The heresy suggested that becoming a Christian?and declaring it through baptism?wasn?t enough to make you complete or mature. As Paul goes on, he emphatically refutes that.

13 ? 14

Prior to having faith in Jesus?the Colossians were dead in the things they had done that were contrary to the character of God. Before Christ we were all dead in that we were separated from God and running on battery power?power that would eventually run out. We, like the Colossians, were ?uncircumcised? in that we had not repented and turned from sin to Jesus, asking forgiveness by His sacrifice and placing ourselves under His control.

But in putting faith, trust and reliance on Him?He made us alive, forgave us and erased this debt that we owed God?because ultimately all sin is sin against God. Psalm 51:4 ?Against you, and you alone, have I sinned?. Romans 6:23 says: ?the wages of sin is death.?

God has a list of everything we?ve done said or thought that does not reflect His character. It?s a ledger of debits and credits. In that ledger, sins are debits, and righteousness is a credit. The problem is: ?there is no one who does good, no, not one? (Psalm 14:3)?so we have no credits, only debits.

On the cross, Jesus paid the cost for every one of our debits so He can tear up the ?certificate of debt? and the ?obligations? which is death: eternal separation from God and eternally suffering God?s wrath against evil.

Paul uses the analogy that Jesus literally nailed that certificate on the cross and it got ripped to shreds?completely erased.

It?s been done, and there?s nothing more to be done to make us righteous before God. The Colossians needed to understand that because there were those in their midst making them feel that there was more to be done.

And today there are whole denominations that are based on human righteous behavior earning favor with God. If I do the right thing God likes me if I don?t follow the rules God doesn?t like me.

We?ve got the thing turned all around. Your life through the resurrection of Jesus doesn?t depend on your goodness, nor is it blunted by your evil.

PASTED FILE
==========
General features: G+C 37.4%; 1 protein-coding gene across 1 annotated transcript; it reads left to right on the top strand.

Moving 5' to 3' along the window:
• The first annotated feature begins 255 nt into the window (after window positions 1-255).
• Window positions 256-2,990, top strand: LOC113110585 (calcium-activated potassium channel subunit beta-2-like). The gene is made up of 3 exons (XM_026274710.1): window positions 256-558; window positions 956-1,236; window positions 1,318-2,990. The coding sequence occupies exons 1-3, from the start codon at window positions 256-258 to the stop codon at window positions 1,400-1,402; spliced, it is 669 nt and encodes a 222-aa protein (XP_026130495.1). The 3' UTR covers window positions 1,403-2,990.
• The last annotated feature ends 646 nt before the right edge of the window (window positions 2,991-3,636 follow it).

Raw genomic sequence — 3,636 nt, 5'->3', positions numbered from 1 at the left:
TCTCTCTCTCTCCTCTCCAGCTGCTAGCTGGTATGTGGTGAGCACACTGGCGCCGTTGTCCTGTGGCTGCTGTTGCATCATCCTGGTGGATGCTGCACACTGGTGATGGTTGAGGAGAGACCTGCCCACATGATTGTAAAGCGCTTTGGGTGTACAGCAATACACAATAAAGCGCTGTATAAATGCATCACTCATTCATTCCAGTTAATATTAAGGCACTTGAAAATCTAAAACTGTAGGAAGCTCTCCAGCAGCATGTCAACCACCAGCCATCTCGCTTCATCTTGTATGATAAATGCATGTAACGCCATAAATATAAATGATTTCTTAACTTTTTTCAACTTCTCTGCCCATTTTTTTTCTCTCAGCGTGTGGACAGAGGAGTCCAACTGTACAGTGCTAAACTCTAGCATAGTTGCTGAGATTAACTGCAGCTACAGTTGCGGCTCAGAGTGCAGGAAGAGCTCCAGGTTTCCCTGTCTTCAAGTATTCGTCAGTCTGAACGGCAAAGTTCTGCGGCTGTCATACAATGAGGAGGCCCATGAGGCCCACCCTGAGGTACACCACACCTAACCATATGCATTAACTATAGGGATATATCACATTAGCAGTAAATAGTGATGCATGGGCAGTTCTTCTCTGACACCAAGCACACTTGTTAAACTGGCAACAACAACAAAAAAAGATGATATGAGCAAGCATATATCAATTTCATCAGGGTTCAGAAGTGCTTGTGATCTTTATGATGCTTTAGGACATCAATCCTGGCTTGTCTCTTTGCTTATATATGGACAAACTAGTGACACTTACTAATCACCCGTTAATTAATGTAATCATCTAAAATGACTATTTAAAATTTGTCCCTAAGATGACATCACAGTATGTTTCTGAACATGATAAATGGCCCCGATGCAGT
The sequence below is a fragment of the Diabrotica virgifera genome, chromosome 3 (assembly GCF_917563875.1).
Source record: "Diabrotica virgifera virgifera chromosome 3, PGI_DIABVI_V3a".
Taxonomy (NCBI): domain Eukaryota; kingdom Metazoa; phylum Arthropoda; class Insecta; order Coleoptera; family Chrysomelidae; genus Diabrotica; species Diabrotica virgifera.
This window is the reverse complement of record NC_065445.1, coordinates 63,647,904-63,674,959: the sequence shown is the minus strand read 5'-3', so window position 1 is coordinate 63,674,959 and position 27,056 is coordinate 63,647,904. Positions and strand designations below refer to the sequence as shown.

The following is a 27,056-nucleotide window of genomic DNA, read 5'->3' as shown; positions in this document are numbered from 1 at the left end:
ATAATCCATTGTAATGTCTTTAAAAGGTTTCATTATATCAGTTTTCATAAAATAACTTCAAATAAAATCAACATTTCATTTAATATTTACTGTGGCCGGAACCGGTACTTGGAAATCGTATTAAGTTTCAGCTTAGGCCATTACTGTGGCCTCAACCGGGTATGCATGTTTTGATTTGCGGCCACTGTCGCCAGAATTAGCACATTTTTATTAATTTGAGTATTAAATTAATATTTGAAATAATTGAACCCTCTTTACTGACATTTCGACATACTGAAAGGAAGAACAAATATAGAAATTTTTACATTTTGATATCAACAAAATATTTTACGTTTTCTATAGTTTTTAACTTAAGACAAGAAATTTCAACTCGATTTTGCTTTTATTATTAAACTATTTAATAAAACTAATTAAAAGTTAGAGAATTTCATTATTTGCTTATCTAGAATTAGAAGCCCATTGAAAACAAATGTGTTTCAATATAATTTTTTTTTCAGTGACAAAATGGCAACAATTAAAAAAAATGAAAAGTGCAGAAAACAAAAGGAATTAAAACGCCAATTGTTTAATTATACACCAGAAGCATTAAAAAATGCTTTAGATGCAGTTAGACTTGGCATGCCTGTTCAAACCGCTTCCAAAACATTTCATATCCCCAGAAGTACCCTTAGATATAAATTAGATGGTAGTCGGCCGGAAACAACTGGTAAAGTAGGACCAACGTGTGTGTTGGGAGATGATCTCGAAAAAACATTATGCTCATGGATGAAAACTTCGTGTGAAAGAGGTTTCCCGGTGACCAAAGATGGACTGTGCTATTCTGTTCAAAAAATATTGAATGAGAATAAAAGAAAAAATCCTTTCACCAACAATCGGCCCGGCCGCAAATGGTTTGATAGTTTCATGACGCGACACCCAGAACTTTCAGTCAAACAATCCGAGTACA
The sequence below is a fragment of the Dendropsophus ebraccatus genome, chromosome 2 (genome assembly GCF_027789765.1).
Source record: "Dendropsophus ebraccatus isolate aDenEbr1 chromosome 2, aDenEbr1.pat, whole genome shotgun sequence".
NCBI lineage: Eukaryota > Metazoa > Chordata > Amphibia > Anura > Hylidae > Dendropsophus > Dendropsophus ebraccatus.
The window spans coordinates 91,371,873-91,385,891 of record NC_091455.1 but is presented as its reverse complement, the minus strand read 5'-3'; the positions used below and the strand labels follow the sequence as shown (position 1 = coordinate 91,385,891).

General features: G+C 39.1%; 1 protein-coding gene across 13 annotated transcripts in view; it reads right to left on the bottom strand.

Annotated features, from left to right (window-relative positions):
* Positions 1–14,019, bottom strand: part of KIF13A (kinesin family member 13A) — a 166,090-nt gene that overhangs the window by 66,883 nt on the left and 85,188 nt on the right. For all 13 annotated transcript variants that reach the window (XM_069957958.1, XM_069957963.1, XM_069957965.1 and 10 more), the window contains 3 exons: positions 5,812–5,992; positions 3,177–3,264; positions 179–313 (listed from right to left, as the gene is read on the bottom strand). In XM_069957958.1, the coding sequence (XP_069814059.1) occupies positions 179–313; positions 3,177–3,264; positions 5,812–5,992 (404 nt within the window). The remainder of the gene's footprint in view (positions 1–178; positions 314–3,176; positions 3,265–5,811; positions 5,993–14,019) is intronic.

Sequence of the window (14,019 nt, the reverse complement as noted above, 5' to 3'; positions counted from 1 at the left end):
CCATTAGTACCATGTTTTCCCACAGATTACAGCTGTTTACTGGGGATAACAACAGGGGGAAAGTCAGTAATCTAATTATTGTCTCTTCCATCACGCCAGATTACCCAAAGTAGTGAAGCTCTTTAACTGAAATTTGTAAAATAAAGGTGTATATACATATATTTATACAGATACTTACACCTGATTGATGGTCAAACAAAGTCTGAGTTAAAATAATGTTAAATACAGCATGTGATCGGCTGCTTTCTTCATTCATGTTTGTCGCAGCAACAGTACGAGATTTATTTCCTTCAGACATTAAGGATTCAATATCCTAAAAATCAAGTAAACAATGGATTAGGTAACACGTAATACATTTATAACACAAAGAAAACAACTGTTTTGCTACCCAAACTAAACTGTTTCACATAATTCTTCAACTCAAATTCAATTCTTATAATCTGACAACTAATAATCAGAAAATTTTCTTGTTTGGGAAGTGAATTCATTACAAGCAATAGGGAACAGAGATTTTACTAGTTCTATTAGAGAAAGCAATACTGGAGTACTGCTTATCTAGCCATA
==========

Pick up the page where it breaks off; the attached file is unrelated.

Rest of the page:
So Paul finishes this part of the argument by saying the Colossians owe no allegiance any more to human or spiritual authorities that guide them into coming into God?s favor by creating allegiances with them.


This verse also is a bit difficult to translate and understand. But I think a good way to think about it is that the old ways?secular religions such as the emperor worship of Rome, and even Judaism?s worship of the Law?conspired to strip Jesus naked, and put Him to death. But in the height of irony?it was actually Jesus who triumphed over all governments and religions?and over all ?pretend? gods?and He has stripped them of their power over humans.

The images in this verse come from the practice of Roman generals who would parade through towns after winning a battle?displaying the booty obtained and the prisoners captured in the battle?as defeated foes. You are the booty God rescued and has publically humiliated those things that stood between you and God.

This becomes vitally important in the next section, where Paul attacks another form of the heresy?that following the Jewish food laws and various taboos was a way to draw closer to God and away from the old nature.


The two basic philosophies can be summed up this way:

These two ideas are actually rampant in the church today. Next time I hope to bring in some examples to help us understand how the Colossian heresy is alive and well?pulling Christians into its orbit to this day.